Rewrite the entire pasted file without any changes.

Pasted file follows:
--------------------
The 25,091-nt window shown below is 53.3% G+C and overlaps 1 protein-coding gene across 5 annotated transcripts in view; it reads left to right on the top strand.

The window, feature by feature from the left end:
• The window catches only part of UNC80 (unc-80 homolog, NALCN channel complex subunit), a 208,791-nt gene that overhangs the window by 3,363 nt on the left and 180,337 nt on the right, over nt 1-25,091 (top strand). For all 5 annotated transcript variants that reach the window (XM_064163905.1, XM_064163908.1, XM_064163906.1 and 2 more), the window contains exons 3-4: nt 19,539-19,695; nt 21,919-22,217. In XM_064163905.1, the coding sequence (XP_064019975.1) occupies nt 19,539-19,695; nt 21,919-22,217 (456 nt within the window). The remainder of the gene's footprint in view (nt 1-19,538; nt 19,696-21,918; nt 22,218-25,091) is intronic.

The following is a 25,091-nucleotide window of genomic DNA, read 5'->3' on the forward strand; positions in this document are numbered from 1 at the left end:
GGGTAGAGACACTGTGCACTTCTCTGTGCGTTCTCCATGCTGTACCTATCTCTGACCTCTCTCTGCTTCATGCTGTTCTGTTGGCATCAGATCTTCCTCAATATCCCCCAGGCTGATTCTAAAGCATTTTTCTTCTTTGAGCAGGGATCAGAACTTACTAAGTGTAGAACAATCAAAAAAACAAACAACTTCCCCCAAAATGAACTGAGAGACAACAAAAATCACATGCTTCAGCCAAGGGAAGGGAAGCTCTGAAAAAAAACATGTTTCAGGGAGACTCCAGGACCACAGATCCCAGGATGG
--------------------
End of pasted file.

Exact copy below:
The 25,091-nt window shown below is 53.3% G+C and overlaps 1 protein-coding gene across 5 annotated transcripts in view; it reads left to right on the top strand.

The window, feature by feature from the left end:
• The window catches only part of UNC80 (unc-80 homolog, NALCN channel complex subunit), a 208,791-nt gene that overhangs the window by 3,363 nt on the left and 180,337 nt on the right, over nt 1-25,091 (top strand). For all 5 annotated transcript variants that reach the window (XM_064163905.1, XM_064163908.1, XM_064163906.1 and 2 more), the window contains exons 3-4: nt 19,539-19,695; nt 21,919-22,217. In XM_064163905.1, the coding sequence (XP_064019975.1) occupies nt 19,539-19,695; nt 21,919-22,217 (456 nt within the window). The remainder of the gene's footprint in view (nt 1-19,538; nt 19,696-21,918; nt 22,218-25,091) is intronic.

The following is a 25,091-nucleotide window of genomic DNA, read 5'->3' on the forward strand; positions in this document are numbered from 1 at the left end:
GGGTAGAGACACTGTGCACTTCTCTGTGCGTTCTCCATGCTGTACCTATCTCTGACCTCTCTCTGCTTCATGCTGTTCTGTTGGCATCAGATCTTCCTCAATATCCCCCAGGCTGATTCTAAAGCATTTTTCTTCTTTGAGCAGGGATCAGAACTTACTAAGTGTAGAACAATCAAAAAAACAAACAACTTCCCCCAAAATGAACTGAGAGACAACAAAAATCACATGCTTCAGCCAAGGGAAGGGAAGCTCTGAAAAAAAACATGTTTCAGGGAGACTCCAGGACCACAGATCCCAGGATGG